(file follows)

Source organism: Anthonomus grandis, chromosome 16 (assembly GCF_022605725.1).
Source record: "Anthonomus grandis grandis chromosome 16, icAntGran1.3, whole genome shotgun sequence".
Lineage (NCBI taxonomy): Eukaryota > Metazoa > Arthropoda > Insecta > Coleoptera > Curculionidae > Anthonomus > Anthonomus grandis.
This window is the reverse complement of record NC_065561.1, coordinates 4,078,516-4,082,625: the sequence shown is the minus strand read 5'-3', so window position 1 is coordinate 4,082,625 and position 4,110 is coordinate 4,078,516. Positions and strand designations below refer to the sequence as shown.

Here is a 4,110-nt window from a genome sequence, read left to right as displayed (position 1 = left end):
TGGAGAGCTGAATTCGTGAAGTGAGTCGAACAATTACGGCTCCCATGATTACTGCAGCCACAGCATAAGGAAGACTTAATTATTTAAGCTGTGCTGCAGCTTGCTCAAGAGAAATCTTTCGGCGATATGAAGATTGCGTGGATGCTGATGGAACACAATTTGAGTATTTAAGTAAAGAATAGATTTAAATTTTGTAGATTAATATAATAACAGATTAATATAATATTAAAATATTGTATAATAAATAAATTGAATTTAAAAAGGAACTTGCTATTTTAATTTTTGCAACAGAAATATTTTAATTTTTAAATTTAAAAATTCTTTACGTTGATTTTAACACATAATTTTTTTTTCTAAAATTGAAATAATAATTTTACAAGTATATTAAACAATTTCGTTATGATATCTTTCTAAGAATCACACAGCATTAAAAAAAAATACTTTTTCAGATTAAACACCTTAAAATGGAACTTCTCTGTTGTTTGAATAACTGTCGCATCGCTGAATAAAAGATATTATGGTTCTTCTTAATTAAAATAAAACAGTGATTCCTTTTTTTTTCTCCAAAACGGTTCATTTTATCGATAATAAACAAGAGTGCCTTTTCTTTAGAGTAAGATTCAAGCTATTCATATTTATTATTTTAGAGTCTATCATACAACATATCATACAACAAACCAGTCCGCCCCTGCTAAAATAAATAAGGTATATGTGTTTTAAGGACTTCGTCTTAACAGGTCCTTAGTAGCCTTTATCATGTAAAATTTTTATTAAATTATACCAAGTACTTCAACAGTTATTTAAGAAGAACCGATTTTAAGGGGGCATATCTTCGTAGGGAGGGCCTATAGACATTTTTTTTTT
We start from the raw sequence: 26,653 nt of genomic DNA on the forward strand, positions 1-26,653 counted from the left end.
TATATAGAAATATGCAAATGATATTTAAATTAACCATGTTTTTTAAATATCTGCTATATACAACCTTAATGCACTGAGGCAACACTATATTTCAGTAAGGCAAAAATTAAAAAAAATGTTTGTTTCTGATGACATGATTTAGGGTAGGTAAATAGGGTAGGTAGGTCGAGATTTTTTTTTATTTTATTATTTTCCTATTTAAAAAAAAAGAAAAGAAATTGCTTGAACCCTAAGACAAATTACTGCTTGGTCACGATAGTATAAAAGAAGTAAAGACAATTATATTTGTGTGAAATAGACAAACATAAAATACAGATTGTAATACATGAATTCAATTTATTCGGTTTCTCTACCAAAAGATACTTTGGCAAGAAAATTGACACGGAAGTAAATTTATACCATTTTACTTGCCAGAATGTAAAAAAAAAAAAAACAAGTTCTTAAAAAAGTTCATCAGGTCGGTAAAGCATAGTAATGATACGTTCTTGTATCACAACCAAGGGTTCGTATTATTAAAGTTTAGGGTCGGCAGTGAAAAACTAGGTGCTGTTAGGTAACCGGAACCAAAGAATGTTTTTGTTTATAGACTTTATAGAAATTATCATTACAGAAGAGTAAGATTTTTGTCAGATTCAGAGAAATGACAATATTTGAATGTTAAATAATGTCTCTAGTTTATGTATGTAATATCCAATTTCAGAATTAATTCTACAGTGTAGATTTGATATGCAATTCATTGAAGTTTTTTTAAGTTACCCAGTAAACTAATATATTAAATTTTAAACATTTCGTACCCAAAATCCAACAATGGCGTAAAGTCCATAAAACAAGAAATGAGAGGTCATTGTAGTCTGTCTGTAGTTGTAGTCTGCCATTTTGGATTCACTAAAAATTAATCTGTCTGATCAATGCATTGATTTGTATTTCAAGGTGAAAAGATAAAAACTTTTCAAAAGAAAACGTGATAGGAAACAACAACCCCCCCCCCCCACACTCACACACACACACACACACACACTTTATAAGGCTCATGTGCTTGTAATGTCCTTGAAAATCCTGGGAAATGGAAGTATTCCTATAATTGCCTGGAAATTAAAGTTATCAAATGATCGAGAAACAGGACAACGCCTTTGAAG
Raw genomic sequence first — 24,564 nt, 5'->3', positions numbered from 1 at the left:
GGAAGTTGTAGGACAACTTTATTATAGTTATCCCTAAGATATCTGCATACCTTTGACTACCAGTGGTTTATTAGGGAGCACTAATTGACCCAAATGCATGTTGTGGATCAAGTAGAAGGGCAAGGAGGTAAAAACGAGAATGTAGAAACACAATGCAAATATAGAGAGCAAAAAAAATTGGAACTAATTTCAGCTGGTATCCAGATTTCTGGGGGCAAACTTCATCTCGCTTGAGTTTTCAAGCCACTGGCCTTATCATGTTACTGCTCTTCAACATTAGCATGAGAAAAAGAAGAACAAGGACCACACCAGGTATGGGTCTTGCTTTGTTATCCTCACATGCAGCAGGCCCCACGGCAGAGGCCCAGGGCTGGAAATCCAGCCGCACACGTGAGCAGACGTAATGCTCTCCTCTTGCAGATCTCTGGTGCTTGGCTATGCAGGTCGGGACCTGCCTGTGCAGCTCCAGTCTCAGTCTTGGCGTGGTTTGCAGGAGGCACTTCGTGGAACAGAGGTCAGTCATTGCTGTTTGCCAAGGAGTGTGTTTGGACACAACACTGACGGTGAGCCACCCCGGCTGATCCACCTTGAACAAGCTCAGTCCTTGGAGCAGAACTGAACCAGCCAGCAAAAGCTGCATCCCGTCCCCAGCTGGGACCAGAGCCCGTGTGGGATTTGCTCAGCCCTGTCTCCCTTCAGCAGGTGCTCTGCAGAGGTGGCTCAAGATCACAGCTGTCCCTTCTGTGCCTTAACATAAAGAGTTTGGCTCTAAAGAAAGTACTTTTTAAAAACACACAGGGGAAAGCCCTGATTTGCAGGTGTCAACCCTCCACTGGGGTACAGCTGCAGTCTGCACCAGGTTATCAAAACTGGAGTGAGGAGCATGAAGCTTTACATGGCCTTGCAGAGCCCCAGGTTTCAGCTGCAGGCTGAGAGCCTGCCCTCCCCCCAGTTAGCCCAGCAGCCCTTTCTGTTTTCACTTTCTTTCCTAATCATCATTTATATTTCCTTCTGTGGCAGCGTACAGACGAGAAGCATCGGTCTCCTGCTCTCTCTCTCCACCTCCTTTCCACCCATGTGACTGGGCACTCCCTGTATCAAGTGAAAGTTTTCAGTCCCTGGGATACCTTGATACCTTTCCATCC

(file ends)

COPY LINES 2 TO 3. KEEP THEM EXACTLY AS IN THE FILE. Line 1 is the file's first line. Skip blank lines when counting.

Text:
Source record: "Anthonomus grandis grandis chromosome 16, icAntGran1.3, whole genome shotgun sequence".
Lineage (NCBI taxonomy): Eukaryota > Metazoa > Arthropoda > Insecta > Coleoptera > Curculionidae > Anthonomus > Anthonomus grandis.